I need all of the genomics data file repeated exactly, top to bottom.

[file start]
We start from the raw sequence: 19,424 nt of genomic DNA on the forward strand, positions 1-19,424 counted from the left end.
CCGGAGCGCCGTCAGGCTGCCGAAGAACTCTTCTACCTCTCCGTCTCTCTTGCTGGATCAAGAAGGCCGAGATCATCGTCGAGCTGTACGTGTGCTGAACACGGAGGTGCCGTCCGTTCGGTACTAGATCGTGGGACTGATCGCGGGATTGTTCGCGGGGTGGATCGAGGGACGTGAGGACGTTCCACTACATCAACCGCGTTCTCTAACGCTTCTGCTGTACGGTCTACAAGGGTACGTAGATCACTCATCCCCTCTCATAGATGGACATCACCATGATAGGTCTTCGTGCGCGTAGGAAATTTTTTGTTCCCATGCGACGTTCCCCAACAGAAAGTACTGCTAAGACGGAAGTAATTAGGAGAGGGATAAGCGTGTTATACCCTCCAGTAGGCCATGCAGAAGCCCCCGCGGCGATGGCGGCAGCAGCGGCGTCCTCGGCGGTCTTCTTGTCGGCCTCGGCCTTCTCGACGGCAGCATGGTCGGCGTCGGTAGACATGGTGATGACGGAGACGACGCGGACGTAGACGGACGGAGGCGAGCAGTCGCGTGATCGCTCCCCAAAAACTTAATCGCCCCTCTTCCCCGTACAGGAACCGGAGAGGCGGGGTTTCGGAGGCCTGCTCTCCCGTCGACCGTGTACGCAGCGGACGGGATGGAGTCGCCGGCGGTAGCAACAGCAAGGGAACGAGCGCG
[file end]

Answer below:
We start from the raw sequence: 19,424 nt of genomic DNA on the forward strand, positions 1-19,424 counted from the left end.
CCGGAGCGCCGTCAGGCTGCCGAAGAACTCTTCTACCTCTCCGTCTCTCTTGCTGGATCAAGAAGGCCGAGATCATCGTCGAGCTGTACGTGTGCTGAACACGGAGGTGCCGTCCGTTCGGTACTAGATCGTGGGACTGATCGCGGGATTGTTCGCGGGGTGGATCGAGGGACGTGAGGACGTTCCACTACATCAACCGCGTTCTCTAACGCTTCTGCTGTACGGTCTACAAGGGTACGTAGATCACTCATCCCCTCTCATAGATGGACATCACCATGATAGGTCTTCGTGCGCGTAGGAAATTTTTTGTTCCCATGCGACGTTCCCCAACAGAAAGTACTGCTAAGACGGAAGTAATTAGGAGAGGGATAAGCGTGTTATACCCTCCAGTAGGCCATGCAGAAGCCCCCGCGGCGATGGCGGCAGCAGCGGCGTCCTCGGCGGTCTTCTTGTCGGCCTCGGCCTTCTCGACGGCAGCATGGTCGGCGTCGGTAGACATGGTGATGACGGAGACGACGCGGACGTAGACGGACGGAGGCGAGCAGTCGCGTGATCGCTCCCCAAAAACTTAATCGCCCCTCTTCCCCGTACAGGAACCGGAGAGGCGGGGTTTCGGAGGCCTGCTCTCCCGTCGACCGTGTACGCAGCGGACGGGATGGAGTCGCCGGCGGTAGCAACAGCAAGGGAACGAGCGCG